"Because if everyone is working hard together, there won't be any loose screws."
Complimenting what Griffen and Moore bring, senior Clay Matthews will move down from linebacker from time to time, adding even more quickness on the outside.
"The idea behind is to move a faster, bigger guy to defensive end to bring more speed coming off the edge," Matthews said. "It'll give us faster stunts and just provide more speed on the field. That's what I hope to accomplish."
The depth on the defensive line is a bit of a question, though.
Gerald Washington will add depth at defensive end, and Derek Simmons and DaJohn Harris will back up the defensive tackles.
The depth, though, will almost certainly be bolstered by a strong freshman class.
Wes Horton and Malik Jackson spent their summers working out with the team, and Nick Perry could join the team some time in August if the NCAA clears him.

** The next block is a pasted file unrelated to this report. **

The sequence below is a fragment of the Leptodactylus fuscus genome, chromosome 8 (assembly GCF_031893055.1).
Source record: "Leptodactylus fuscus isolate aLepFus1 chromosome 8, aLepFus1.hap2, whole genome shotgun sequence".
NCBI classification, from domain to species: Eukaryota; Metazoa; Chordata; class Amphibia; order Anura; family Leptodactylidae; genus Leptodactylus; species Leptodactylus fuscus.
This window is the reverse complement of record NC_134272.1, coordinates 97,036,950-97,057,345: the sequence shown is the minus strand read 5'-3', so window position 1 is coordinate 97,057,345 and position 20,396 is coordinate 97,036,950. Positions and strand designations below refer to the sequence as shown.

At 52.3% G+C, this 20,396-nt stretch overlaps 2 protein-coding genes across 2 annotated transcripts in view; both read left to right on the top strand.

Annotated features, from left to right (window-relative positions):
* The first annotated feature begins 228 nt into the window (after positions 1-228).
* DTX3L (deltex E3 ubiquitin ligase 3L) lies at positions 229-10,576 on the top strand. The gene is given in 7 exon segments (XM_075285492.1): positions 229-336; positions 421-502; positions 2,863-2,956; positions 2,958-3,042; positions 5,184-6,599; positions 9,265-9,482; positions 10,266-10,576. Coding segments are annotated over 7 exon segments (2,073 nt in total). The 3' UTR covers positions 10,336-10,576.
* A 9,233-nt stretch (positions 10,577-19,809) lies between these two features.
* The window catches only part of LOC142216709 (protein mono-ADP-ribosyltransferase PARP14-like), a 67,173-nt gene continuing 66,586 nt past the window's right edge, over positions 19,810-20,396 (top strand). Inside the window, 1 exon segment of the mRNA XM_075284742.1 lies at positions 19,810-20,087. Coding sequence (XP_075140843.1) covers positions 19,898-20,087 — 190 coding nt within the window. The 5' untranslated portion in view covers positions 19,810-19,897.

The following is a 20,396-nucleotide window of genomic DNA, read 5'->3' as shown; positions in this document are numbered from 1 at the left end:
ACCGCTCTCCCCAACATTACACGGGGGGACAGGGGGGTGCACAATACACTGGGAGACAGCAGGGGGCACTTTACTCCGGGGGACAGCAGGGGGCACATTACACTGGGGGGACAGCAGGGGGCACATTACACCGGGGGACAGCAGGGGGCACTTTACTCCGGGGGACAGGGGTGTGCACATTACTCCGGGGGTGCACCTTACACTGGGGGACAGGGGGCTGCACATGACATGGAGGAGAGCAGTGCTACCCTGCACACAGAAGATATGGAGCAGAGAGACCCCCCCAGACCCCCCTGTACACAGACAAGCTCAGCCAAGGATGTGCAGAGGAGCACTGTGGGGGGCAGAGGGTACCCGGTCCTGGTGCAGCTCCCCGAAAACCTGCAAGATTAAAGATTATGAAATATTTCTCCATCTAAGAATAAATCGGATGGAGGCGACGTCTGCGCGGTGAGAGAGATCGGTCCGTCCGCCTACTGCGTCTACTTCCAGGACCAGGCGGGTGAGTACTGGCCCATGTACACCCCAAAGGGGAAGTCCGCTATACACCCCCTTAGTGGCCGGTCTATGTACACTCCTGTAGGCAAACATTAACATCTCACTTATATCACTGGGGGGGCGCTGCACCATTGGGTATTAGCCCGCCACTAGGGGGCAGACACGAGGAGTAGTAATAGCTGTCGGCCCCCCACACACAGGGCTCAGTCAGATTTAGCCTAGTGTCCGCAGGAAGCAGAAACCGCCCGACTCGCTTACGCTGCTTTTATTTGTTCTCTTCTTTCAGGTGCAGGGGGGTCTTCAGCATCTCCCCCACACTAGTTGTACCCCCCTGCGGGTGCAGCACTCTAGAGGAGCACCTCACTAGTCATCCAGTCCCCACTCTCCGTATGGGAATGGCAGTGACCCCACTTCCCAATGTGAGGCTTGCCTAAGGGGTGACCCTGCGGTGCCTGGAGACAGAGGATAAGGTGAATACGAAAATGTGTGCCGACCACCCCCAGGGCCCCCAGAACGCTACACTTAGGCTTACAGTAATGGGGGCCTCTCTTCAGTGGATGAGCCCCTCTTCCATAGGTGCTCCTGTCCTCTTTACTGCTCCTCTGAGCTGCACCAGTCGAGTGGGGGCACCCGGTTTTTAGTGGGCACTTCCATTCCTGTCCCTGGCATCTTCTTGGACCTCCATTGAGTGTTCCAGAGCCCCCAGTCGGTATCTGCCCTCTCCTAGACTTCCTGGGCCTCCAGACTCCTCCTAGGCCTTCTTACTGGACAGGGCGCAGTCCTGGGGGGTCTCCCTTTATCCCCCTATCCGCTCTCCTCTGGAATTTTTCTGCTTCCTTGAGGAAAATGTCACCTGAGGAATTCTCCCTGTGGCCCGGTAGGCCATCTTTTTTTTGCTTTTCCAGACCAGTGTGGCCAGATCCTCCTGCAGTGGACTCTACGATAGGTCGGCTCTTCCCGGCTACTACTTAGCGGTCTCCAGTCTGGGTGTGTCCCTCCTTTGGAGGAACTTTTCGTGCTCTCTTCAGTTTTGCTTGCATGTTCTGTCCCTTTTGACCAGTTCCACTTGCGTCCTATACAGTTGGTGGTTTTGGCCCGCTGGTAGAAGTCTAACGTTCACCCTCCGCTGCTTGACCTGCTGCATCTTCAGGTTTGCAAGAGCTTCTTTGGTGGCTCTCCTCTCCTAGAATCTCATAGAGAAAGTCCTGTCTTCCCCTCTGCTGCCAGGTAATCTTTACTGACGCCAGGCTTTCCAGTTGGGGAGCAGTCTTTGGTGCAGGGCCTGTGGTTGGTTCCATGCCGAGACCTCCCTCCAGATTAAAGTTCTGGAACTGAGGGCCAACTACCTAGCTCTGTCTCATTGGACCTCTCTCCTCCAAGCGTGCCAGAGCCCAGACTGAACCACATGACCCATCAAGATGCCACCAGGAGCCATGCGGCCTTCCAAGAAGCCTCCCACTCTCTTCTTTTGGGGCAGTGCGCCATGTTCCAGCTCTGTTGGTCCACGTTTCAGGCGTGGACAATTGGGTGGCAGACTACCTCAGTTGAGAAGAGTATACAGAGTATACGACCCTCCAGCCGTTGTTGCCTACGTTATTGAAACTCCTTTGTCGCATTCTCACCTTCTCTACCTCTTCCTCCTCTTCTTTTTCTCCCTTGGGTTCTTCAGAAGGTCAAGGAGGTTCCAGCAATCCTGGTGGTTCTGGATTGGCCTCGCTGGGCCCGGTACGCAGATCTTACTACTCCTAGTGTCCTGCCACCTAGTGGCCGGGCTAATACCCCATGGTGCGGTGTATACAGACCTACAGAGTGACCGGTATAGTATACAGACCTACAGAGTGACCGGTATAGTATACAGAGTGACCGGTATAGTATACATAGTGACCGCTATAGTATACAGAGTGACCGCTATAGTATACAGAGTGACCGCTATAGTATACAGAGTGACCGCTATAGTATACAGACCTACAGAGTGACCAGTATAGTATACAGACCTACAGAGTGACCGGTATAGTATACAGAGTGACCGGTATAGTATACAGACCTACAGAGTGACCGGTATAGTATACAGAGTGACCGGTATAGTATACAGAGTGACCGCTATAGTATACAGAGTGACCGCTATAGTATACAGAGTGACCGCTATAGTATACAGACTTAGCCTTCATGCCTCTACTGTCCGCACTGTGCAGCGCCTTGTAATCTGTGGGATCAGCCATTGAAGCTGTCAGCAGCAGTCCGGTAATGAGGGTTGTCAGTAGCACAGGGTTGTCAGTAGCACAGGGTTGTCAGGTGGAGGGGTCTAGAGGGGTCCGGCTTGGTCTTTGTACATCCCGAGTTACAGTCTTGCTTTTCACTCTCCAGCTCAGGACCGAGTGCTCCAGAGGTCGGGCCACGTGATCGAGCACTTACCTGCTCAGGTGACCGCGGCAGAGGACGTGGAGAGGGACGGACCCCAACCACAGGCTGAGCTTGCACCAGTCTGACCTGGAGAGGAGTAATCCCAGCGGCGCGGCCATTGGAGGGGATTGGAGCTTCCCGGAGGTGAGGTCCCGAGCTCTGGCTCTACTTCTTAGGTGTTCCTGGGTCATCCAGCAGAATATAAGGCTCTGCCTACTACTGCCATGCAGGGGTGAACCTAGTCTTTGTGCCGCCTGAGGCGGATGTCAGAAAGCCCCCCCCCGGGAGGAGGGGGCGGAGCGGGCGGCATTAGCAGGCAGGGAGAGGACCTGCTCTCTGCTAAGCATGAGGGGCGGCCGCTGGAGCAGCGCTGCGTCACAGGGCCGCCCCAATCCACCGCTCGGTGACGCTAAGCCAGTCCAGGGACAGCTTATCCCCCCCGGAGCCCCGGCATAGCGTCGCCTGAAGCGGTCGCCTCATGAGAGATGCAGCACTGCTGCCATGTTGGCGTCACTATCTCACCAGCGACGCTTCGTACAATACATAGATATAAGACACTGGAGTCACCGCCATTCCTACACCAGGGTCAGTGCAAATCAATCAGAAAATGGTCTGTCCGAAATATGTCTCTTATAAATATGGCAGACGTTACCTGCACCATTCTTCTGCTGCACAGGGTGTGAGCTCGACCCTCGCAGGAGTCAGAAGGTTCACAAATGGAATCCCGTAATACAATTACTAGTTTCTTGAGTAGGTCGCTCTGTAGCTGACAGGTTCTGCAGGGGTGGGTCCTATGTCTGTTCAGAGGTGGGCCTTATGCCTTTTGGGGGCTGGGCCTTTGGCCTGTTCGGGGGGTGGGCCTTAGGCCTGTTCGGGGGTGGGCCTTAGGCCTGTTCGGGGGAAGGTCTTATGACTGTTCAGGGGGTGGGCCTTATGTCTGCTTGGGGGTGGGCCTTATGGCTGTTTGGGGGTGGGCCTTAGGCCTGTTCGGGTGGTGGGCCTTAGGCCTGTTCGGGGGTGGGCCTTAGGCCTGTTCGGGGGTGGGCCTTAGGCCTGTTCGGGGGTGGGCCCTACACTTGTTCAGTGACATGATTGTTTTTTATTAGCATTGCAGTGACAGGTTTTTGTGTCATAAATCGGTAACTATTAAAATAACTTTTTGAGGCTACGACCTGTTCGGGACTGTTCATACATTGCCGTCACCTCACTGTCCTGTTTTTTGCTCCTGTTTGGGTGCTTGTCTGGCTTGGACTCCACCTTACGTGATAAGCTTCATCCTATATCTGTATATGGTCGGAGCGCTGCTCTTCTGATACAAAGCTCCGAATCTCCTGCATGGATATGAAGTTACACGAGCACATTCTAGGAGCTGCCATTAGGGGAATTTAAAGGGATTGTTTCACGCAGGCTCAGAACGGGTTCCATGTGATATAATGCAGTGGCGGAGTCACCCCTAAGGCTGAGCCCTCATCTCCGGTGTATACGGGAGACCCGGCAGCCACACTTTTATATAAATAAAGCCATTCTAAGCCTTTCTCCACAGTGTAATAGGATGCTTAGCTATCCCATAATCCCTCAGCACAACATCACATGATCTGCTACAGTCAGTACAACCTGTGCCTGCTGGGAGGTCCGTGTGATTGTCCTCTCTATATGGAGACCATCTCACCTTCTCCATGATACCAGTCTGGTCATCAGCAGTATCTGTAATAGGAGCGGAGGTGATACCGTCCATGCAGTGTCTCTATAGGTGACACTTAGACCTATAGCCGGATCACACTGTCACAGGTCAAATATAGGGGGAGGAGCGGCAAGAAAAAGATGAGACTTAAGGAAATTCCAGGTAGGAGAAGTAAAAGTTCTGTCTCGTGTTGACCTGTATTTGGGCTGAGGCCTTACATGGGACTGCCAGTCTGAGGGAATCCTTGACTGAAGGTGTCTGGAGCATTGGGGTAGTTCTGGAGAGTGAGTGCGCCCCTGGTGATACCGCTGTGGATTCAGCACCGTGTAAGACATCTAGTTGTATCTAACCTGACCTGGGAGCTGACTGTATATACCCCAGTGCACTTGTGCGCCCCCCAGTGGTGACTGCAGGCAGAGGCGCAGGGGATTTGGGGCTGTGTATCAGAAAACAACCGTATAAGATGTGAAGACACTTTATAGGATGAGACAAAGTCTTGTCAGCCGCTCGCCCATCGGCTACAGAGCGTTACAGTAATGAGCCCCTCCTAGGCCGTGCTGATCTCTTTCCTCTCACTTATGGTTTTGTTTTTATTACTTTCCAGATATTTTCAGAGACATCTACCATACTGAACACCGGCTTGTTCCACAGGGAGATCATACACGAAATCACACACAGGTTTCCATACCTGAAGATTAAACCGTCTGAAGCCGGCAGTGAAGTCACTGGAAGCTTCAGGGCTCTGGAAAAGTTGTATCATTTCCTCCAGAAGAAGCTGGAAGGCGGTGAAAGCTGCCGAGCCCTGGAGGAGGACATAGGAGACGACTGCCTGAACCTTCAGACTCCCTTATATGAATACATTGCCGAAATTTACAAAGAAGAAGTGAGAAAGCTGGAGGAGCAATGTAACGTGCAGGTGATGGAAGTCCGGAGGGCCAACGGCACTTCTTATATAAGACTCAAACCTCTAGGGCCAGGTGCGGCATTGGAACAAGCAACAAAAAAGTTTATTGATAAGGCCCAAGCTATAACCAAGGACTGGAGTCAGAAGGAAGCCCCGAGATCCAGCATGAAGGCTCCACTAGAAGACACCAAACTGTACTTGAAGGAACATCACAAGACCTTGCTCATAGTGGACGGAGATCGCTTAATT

Horton, who will team with his brother, safety Shane Horton, said he's prepared for the adjustments required when taking the step as a player.
"It's all about being able to compete at such a high level each and every play. In high school, we're the best of the best. We can basically do what we want to do because we're the best," Horton said. "At the next level, you have to be on a high level every single play. It takes a lot to be able to compete like that on every play.
"That's a huge adjustment. There are a ton of aspects, and I just want to go in with an open mind, try to learn the playbook and be ready to play right away."
Jackson appeared to be an academic causality, but the USC coaches shared his confidence that he could qualify.